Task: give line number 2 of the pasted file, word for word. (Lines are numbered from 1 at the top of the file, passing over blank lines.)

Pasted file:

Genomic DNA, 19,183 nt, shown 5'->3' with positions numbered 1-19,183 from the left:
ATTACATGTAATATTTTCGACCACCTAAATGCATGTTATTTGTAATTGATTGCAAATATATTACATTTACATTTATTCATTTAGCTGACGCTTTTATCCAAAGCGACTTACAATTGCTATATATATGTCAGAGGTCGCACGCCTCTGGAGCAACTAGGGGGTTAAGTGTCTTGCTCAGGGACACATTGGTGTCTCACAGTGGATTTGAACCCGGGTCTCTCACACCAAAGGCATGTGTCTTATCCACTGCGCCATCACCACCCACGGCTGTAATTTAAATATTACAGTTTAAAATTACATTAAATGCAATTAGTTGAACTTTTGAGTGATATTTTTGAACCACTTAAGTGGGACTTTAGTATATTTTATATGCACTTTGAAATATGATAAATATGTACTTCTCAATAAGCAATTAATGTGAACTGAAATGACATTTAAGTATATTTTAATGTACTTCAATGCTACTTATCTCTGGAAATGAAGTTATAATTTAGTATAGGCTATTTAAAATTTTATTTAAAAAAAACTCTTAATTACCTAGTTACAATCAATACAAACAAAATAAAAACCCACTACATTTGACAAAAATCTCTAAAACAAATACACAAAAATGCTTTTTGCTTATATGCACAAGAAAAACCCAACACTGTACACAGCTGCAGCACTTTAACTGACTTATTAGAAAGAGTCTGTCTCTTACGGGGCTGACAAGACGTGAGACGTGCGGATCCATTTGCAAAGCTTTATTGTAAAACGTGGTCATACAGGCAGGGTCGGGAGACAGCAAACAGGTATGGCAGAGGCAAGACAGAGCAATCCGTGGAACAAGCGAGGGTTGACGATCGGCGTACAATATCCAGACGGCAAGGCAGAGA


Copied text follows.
ATTACATGTAATATTTTCGACCACCTAAATGCATGTTATTTGTAATTGATTGCAAATATATTACATTTACATTTATTCATTTAGCTGACGCTTTTATCCAAAGCGACTTACAATTGCTATATATATGTCAGAGGTCGCACGCCTCTGGAGCAACTAGGGGGTTAAGTGTCTTGCTCAGGGACACATTGGTGTCTCACAGTGGATTTGAACCCGGGTCTCTCACACCAAAGGCATGTGTCTTATCCACTGCGCCATCACCACCCACGGCTGTAATTTAAATATTACAGTTTAAAATTACATTAAATGCAATTAGTTGAACTTTTGAGTGATATTTTTGAACCACTTAAGTGGGACTTTAGTATATTTTATATGCACTTTGAAATATGATAAATATGTACTTCTCAATAAGCAATTAATGTGAACTGAAATGACATTTAAGTATATTTTAATGTACTTCAATGCTACTTATCTCTGGAAATGAAGTTATAATTTAGTATAGGCTATTTAAAATTTTATTTAAAAAAAACTCTTAATTACCTAGTTACAATCAATACAAACAAAATAAAAACCCACTACATTTGACAAAAATCTCTAAAACAAATACACAAAAATGCTTTTTGCTTATATGCACAAGAAAAACCCAACACTGTACACAGCTGCAGCACTTTAACTGACTTATTAGAAAGAGTCTGTCTCTTACGGGGCTGACAAGACGTGAGACGTGCGGATCCATTTGCAAAGCTTTATTGTAAAACGTGGTCATACAGGCAGGGTCGGGAGACAGCAAACAGGTATGGCAGAGGCAAGACAGAGCAATCCGTGGAACAAGCGAGGGTTGACGATCGGCGTACAATATCCAGACGGCAAGGCAGAGA